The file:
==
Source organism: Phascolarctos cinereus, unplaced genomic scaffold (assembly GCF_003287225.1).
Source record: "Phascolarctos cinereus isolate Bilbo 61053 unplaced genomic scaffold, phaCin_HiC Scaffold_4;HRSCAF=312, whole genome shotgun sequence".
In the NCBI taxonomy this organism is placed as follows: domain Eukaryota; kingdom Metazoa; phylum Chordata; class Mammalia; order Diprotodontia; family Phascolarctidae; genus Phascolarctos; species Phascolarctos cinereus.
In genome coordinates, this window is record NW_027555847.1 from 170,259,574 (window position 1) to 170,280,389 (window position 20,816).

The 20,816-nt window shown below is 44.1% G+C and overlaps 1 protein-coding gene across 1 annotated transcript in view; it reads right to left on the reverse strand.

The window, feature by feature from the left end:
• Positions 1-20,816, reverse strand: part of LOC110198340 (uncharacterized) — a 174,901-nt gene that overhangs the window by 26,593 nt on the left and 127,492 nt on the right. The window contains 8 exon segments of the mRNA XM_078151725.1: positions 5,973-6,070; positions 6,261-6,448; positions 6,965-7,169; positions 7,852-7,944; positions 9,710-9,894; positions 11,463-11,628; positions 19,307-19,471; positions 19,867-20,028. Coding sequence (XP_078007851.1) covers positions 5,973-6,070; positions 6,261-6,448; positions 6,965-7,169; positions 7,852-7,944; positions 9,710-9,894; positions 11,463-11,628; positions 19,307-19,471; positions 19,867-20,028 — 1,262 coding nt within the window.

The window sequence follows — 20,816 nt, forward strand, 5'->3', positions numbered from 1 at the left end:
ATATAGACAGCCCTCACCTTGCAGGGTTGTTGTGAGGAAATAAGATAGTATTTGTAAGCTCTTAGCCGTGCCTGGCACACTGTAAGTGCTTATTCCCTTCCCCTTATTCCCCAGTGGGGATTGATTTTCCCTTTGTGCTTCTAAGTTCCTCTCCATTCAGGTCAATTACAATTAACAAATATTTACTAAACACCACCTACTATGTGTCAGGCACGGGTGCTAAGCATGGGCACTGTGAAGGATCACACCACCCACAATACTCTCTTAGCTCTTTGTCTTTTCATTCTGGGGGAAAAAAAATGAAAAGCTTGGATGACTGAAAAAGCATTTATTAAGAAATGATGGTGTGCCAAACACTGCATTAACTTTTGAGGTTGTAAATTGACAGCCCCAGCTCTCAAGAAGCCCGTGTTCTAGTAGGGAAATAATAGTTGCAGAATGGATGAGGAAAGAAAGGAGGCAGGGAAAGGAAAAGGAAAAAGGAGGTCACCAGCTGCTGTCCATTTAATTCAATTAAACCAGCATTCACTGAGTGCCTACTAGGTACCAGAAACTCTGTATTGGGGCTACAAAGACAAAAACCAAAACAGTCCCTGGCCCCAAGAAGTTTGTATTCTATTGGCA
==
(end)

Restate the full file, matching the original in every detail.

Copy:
Source organism: Phascolarctos cinereus, unplaced genomic scaffold (assembly GCF_003287225.1).
Source record: "Phascolarctos cinereus isolate Bilbo 61053 unplaced genomic scaffold, phaCin_HiC Scaffold_4;HRSCAF=312, whole genome shotgun sequence".
In the NCBI taxonomy this organism is placed as follows: domain Eukaryota; kingdom Metazoa; phylum Chordata; class Mammalia; order Diprotodontia; family Phascolarctidae; genus Phascolarctos; species Phascolarctos cinereus.
In genome coordinates, this window is record NW_027555847.1 from 170,259,574 (window position 1) to 170,280,389 (window position 20,816).

The 20,816-nt window shown below is 44.1% G+C and overlaps 1 protein-coding gene across 1 annotated transcript in view; it reads right to left on the reverse strand.

The window, feature by feature from the left end:
• Positions 1-20,816, reverse strand: part of LOC110198340 (uncharacterized) — a 174,901-nt gene that overhangs the window by 26,593 nt on the left and 127,492 nt on the right. The window contains 8 exon segments of the mRNA XM_078151725.1: positions 5,973-6,070; positions 6,261-6,448; positions 6,965-7,169; positions 7,852-7,944; positions 9,710-9,894; positions 11,463-11,628; positions 19,307-19,471; positions 19,867-20,028. Coding sequence (XP_078007851.1) covers positions 5,973-6,070; positions 6,261-6,448; positions 6,965-7,169; positions 7,852-7,944; positions 9,710-9,894; positions 11,463-11,628; positions 19,307-19,471; positions 19,867-20,028 — 1,262 coding nt within the window.

The window sequence follows — 20,816 nt, forward strand, 5'->3', positions numbered from 1 at the left end:
ATATAGACAGCCCTCACCTTGCAGGGTTGTTGTGAGGAAATAAGATAGTATTTGTAAGCTCTTAGCCGTGCCTGGCACACTGTAAGTGCTTATTCCCTTCCCCTTATTCCCCAGTGGGGATTGATTTTCCCTTTGTGCTTCTAAGTTCCTCTCCATTCAGGTCAATTACAATTAACAAATATTTACTAAACACCACCTACTATGTGTCAGGCACGGGTGCTAAGCATGGGCACTGTGAAGGATCACACCACCCACAATACTCTCTTAGCTCTTTGTCTTTTCATTCTGGGGGAAAAAAAATGAAAAGCTTGGATGACTGAAAAAGCATTTATTAAGAAATGATGGTGTGCCAAACACTGCATTAACTTTTGAGGTTGTAAATTGACAGCCCCAGCTCTCAAGAAGCCCGTGTTCTAGTAGGGAAATAATAGTTGCAGAATGGATGAGGAAAGAAAGGAGGCAGGGAAAGGAAAAGGAAAAAGGAGGTCACCAGCTGCTGTCCATTTAATTCAATTAAACCAGCATTCACTGAGTGCCTACTAGGTACCAGAAACTCTGTATTGGGGCTACAAAGACAAAAACCAAAACAGTCCCTGGCCCCAAGAAGTTTGTATTCTATTGGCA